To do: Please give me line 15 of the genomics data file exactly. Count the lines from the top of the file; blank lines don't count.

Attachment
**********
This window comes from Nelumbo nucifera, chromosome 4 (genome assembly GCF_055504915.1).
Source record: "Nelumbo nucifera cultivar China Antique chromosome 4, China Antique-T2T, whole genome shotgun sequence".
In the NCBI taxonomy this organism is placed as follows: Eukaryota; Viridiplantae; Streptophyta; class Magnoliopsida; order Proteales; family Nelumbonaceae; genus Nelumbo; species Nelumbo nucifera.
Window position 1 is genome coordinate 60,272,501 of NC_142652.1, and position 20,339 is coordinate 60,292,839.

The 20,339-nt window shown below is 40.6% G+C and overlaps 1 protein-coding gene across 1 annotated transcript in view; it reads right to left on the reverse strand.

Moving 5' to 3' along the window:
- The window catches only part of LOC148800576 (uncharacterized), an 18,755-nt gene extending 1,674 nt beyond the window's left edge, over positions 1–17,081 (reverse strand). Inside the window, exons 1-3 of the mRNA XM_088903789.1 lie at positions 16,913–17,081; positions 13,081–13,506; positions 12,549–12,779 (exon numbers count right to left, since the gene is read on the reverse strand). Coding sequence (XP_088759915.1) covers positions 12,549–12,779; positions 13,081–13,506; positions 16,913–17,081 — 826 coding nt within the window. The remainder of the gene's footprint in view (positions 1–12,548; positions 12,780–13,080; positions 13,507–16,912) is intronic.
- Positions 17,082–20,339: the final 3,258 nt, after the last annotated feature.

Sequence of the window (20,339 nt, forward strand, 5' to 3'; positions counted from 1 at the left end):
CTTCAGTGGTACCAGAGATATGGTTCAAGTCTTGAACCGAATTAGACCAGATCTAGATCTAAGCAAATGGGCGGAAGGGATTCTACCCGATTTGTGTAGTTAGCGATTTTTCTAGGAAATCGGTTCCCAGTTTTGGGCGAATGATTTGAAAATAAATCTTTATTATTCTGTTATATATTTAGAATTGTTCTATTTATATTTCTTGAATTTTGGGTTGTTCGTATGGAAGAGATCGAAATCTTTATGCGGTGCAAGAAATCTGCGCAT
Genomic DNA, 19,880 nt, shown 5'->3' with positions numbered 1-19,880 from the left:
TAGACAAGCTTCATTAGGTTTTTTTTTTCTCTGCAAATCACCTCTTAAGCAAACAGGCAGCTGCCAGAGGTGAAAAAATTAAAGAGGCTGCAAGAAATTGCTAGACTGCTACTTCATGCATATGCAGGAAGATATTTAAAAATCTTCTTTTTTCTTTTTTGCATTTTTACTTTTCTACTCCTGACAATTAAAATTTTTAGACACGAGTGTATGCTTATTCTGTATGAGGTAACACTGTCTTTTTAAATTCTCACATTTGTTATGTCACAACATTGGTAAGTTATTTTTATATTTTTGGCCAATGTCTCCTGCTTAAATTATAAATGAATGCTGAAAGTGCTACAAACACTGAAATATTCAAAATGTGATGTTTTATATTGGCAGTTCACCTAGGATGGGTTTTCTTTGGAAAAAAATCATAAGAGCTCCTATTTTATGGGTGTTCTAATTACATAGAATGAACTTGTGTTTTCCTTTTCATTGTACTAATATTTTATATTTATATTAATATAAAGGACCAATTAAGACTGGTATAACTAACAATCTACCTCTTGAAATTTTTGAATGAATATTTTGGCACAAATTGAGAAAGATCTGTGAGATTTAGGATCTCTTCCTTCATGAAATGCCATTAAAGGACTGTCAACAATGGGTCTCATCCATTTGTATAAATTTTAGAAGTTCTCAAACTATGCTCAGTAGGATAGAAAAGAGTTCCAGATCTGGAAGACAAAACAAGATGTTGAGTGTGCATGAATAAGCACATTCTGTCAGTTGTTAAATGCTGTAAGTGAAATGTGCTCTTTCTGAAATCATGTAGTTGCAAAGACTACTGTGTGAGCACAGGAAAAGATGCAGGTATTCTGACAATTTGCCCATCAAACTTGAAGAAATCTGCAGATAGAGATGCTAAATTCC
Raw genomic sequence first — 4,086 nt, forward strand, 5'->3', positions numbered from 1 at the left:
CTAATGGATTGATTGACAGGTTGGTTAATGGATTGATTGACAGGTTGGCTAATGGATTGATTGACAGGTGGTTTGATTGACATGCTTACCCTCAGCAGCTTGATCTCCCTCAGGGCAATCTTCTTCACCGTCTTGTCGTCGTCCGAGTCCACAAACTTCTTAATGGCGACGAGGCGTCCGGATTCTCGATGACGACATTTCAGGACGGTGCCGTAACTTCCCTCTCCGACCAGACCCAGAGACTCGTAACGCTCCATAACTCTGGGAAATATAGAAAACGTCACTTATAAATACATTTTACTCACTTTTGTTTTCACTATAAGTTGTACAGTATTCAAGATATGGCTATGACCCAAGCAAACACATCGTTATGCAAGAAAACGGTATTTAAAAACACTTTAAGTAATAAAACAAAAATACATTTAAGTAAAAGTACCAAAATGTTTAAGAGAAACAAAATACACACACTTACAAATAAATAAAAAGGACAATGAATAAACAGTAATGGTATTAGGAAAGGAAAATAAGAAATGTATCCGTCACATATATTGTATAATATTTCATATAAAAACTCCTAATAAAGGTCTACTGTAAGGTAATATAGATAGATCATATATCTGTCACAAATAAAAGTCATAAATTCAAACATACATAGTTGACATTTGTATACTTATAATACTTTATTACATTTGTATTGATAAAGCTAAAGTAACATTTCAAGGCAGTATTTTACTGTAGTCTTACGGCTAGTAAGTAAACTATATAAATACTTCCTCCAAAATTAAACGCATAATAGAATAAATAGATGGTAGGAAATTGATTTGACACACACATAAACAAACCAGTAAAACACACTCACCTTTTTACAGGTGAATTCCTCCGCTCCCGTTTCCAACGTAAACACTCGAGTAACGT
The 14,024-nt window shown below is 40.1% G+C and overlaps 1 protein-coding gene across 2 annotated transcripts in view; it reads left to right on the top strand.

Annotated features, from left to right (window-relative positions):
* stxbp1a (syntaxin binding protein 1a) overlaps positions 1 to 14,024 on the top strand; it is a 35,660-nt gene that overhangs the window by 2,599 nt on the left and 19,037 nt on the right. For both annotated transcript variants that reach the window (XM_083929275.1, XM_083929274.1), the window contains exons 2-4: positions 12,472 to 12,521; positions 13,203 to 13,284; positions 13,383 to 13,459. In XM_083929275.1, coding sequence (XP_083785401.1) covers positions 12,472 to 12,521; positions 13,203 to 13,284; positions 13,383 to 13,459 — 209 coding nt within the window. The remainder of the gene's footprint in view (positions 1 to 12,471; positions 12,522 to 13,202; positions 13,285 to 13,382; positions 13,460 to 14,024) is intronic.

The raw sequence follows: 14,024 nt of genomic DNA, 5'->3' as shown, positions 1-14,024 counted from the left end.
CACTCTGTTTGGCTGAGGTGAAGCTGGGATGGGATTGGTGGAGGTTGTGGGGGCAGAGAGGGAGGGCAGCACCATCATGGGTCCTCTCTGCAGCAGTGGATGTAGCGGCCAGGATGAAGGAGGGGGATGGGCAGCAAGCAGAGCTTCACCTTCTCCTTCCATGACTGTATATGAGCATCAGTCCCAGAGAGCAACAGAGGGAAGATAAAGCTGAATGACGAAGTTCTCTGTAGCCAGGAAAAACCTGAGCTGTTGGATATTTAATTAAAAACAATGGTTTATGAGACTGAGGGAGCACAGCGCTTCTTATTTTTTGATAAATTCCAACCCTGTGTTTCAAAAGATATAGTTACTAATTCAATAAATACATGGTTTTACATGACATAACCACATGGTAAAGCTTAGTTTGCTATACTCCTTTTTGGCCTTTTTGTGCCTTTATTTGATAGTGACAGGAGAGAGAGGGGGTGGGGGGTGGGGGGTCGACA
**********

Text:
The 14,024-nt window shown below is 40.1% G+C and overlaps 1 protein-coding gene across 2 annotated transcripts in view; it reads left to right on the top strand.